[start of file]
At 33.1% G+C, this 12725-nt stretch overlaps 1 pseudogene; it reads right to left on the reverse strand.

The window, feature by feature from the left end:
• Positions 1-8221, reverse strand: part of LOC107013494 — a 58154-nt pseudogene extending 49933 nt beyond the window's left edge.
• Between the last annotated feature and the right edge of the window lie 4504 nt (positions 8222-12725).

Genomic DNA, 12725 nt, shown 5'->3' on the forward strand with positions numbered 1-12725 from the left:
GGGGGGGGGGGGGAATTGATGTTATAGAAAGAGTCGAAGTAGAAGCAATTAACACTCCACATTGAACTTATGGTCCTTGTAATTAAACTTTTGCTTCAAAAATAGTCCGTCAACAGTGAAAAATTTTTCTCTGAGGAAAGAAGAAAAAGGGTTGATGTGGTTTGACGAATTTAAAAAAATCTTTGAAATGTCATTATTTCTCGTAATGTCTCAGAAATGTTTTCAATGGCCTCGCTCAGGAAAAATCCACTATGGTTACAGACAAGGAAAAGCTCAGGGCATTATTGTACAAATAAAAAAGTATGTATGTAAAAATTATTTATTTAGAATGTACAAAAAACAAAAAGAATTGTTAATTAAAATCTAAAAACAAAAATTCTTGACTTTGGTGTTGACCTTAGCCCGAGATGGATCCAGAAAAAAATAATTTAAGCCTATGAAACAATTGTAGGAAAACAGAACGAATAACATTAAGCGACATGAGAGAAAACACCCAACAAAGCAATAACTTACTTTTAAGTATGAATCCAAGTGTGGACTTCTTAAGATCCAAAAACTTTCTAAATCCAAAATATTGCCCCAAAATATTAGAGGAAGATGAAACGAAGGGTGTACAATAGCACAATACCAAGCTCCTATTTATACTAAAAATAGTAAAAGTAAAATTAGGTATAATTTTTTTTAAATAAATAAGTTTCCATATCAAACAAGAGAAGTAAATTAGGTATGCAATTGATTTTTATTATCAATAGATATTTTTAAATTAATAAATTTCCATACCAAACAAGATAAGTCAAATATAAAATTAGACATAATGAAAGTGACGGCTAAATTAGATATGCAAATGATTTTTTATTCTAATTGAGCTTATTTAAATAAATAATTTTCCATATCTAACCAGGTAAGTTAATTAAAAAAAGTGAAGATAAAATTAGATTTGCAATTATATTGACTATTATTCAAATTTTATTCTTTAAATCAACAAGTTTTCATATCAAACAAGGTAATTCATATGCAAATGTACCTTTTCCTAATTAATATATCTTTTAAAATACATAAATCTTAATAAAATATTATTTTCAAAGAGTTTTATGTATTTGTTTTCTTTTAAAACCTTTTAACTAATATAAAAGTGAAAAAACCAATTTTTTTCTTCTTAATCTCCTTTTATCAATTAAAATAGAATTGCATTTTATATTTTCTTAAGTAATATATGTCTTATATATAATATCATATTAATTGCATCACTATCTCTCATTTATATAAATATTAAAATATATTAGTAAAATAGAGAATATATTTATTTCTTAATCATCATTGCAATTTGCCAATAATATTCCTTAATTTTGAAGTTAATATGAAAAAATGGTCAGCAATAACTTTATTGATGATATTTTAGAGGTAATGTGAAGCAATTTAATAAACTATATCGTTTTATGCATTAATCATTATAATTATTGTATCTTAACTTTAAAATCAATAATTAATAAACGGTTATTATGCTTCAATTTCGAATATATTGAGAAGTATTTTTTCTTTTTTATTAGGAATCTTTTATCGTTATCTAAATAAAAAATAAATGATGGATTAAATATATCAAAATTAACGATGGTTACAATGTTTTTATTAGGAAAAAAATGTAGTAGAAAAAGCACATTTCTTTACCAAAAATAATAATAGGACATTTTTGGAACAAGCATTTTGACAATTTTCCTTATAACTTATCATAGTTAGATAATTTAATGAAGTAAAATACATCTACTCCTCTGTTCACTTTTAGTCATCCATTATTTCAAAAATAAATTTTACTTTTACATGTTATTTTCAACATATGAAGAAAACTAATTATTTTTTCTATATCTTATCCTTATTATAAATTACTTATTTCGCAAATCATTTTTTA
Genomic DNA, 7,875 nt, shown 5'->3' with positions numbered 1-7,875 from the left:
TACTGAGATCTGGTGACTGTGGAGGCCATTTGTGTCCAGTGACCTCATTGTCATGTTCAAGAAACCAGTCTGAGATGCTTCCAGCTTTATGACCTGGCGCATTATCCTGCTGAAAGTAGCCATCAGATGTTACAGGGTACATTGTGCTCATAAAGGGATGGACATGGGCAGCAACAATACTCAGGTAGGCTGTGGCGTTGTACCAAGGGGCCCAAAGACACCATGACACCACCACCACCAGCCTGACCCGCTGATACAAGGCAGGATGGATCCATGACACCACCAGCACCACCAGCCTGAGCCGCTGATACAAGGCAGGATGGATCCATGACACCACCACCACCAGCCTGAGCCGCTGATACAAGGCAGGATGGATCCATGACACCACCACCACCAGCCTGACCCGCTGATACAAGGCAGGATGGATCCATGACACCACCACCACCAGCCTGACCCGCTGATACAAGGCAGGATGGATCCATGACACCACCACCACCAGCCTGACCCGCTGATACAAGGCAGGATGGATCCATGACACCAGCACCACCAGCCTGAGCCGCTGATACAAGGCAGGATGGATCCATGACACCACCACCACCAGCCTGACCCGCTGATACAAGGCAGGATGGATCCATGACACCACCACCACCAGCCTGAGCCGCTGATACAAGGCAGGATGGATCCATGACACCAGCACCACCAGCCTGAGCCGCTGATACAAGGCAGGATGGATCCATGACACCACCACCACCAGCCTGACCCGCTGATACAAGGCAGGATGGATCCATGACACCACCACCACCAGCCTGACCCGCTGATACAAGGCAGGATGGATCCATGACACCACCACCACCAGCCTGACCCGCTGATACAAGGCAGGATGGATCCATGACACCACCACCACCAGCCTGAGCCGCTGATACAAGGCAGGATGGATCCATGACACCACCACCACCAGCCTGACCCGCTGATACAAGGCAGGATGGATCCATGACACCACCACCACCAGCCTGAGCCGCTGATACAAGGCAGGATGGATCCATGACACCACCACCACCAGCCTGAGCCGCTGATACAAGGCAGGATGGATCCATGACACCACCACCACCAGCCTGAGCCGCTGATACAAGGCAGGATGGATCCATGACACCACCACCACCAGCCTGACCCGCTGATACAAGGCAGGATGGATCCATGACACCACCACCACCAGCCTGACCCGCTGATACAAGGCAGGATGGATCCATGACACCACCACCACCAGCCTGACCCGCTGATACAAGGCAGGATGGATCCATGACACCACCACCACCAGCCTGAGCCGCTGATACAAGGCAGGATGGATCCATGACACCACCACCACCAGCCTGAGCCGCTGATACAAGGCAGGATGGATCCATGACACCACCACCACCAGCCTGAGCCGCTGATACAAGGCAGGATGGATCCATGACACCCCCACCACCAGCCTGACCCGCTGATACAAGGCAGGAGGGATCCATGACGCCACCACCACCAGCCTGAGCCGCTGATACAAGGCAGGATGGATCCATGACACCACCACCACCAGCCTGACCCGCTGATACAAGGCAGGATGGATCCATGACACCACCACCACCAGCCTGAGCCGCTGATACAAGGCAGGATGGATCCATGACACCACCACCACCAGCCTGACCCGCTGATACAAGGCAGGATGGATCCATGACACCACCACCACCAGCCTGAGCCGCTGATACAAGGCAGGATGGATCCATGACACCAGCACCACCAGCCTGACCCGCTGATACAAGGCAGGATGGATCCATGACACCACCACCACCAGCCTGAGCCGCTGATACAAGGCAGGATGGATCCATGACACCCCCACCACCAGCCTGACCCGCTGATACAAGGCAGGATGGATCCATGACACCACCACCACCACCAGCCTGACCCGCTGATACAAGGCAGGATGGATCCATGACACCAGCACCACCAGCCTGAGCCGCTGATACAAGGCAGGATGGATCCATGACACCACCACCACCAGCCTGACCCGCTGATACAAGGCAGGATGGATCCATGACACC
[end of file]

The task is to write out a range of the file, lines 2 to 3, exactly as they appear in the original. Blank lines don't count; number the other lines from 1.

The window, feature by feature from the left end:
• Positions 1-8221, reverse strand: part of LOC107013494 — a 58154-nt pseudogene extending 49933 nt beyond the window's left edge.